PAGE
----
Abstract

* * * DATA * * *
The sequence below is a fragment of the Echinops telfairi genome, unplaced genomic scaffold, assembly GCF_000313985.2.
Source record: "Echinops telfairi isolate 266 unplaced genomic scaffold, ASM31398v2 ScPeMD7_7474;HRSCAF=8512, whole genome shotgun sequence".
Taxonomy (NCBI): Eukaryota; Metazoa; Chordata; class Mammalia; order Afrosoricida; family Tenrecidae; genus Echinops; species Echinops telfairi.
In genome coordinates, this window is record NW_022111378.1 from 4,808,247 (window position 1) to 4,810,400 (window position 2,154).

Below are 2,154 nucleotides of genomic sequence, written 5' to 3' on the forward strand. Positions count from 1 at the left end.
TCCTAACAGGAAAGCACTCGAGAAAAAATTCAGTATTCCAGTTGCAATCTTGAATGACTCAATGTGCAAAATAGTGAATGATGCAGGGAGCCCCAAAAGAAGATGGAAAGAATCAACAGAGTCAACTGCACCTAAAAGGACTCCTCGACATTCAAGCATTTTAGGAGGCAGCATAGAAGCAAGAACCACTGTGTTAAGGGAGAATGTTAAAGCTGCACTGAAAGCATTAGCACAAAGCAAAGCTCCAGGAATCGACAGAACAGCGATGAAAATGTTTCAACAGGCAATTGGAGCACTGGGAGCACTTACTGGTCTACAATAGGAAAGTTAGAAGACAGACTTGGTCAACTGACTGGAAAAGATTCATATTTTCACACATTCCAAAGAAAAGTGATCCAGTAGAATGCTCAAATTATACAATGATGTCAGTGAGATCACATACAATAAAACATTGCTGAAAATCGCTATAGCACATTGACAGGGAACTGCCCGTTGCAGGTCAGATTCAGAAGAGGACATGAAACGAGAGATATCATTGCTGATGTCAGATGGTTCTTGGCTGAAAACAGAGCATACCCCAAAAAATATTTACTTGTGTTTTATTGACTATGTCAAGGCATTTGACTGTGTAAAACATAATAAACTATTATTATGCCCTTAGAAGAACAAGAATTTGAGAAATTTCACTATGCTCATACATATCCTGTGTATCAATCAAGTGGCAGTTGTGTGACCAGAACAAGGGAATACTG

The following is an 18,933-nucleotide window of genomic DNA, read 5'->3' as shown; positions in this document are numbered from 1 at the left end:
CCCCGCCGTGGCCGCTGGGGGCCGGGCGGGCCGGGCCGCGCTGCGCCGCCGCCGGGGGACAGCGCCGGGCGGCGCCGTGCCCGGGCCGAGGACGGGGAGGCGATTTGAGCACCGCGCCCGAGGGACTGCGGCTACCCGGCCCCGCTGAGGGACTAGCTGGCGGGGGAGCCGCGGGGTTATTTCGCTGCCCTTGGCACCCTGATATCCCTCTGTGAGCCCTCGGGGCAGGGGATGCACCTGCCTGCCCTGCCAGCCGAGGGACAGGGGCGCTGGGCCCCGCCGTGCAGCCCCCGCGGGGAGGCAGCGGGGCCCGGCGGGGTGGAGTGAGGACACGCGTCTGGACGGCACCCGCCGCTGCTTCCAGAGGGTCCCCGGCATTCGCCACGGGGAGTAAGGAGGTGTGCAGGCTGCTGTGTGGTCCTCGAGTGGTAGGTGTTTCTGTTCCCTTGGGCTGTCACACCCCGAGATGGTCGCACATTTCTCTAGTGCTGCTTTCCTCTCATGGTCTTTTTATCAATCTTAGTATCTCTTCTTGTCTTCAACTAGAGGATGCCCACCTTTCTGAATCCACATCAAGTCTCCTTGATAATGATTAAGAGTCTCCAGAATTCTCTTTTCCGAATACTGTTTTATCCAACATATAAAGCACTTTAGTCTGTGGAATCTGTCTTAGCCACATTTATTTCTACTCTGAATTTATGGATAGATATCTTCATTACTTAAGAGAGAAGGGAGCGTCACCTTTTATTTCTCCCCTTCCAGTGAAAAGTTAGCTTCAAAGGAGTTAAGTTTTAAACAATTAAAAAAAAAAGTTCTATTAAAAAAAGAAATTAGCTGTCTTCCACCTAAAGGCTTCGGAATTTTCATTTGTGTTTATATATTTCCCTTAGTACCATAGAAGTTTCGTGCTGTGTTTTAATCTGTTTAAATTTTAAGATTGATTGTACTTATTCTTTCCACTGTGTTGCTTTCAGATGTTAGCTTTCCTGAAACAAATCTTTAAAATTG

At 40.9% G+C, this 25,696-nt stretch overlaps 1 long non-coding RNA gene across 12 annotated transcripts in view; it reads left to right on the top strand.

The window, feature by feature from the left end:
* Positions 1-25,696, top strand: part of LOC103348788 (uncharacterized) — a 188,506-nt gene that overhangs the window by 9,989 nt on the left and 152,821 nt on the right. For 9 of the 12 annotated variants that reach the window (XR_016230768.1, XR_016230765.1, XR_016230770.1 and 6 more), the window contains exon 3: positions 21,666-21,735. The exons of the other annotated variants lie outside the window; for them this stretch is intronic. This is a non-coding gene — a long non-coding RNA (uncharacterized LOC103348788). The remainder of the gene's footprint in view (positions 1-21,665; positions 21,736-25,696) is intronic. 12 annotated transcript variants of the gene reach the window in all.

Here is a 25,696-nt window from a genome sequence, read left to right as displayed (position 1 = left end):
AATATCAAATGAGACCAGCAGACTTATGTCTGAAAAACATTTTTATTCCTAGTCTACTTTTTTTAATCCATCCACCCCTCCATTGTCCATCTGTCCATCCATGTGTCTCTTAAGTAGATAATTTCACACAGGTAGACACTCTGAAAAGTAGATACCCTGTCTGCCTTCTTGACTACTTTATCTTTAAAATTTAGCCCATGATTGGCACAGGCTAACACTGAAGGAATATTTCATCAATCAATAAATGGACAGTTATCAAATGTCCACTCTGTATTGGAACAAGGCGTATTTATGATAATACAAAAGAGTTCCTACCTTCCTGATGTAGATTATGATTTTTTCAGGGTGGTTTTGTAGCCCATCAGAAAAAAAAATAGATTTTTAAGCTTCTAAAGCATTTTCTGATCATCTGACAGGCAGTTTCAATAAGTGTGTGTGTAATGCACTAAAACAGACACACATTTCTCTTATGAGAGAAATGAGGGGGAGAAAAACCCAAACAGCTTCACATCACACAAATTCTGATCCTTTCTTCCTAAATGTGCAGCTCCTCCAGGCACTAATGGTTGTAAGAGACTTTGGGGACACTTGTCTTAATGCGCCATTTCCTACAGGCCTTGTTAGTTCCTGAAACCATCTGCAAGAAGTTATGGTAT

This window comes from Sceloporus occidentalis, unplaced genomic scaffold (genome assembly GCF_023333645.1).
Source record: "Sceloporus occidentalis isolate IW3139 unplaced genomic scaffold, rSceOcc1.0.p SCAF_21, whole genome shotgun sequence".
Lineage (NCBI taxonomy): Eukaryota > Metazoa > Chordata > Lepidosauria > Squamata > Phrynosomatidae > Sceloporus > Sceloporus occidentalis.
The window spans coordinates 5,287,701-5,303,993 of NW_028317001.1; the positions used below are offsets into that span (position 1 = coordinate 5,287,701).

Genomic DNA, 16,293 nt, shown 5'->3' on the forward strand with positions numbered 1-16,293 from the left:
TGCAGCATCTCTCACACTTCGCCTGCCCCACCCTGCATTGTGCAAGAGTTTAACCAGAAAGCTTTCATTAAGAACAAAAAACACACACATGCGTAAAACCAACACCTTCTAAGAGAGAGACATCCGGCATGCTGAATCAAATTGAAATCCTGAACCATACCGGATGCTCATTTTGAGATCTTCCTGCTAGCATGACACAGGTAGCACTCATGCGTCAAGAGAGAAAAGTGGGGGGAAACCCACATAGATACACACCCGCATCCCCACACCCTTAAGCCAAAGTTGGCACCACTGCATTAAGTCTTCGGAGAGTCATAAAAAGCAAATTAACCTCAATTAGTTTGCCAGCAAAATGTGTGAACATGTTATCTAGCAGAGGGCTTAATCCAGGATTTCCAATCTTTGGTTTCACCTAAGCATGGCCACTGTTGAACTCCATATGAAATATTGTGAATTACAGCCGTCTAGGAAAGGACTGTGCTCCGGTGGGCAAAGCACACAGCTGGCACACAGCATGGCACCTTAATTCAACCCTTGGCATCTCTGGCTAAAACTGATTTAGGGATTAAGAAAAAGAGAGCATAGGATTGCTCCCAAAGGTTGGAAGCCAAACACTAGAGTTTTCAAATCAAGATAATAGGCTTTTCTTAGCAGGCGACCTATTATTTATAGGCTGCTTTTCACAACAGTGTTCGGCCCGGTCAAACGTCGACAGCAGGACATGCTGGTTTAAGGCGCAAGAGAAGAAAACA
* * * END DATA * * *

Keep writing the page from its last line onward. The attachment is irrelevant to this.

Unsteady base-level fall at river mouths generates knickpoints that migrate as a transient upstream through the drainage network, climbing at the same rate as long as the fluvial erosion process follows a detachment-limited stream power law. Here we demonstrate unsteady and nonuniform rock uplift using knickpoints as geomorphic markers in streams draining the eastern flank of the Peloritani Mountains (northeast Sicily), the footwall of an ∼40-km-long offshore northeast-southwest–oriented normal fault where the uplift is documented by a flight of mapped and dated Pleistocene marine terraces. Using slope-area analysis on the major streams, we project the tops of prominent knickpoints down to the coast, intersecting the marine terraces, thus providing an age for that specific knickpoint and the paleo–longitudinal profile. We model the migration rate of those dated knickpoints to locally solve for the parameters in the detachment-limited stream power law, and apply the results to model the age of other knickpoints with no clear connection to marine terraces. In summary, we demonstrate that the eastern Peloritani Mountains have been nonuniformly uplifted in an along-strike elliptical pattern, consistent with the general model for the footwall of an active normal fault. A calculation of the long-term erosion rate by the volume beneath the dated paleo–longitudinal profiles reveals a tight positive nonlinear relationship with the modeled normalized channel steepness (ksn). Our analysis provides a method for using knickpoints as geomorphic markers in steep, rapidly eroding landscapes that commonly lack datable river terraces.

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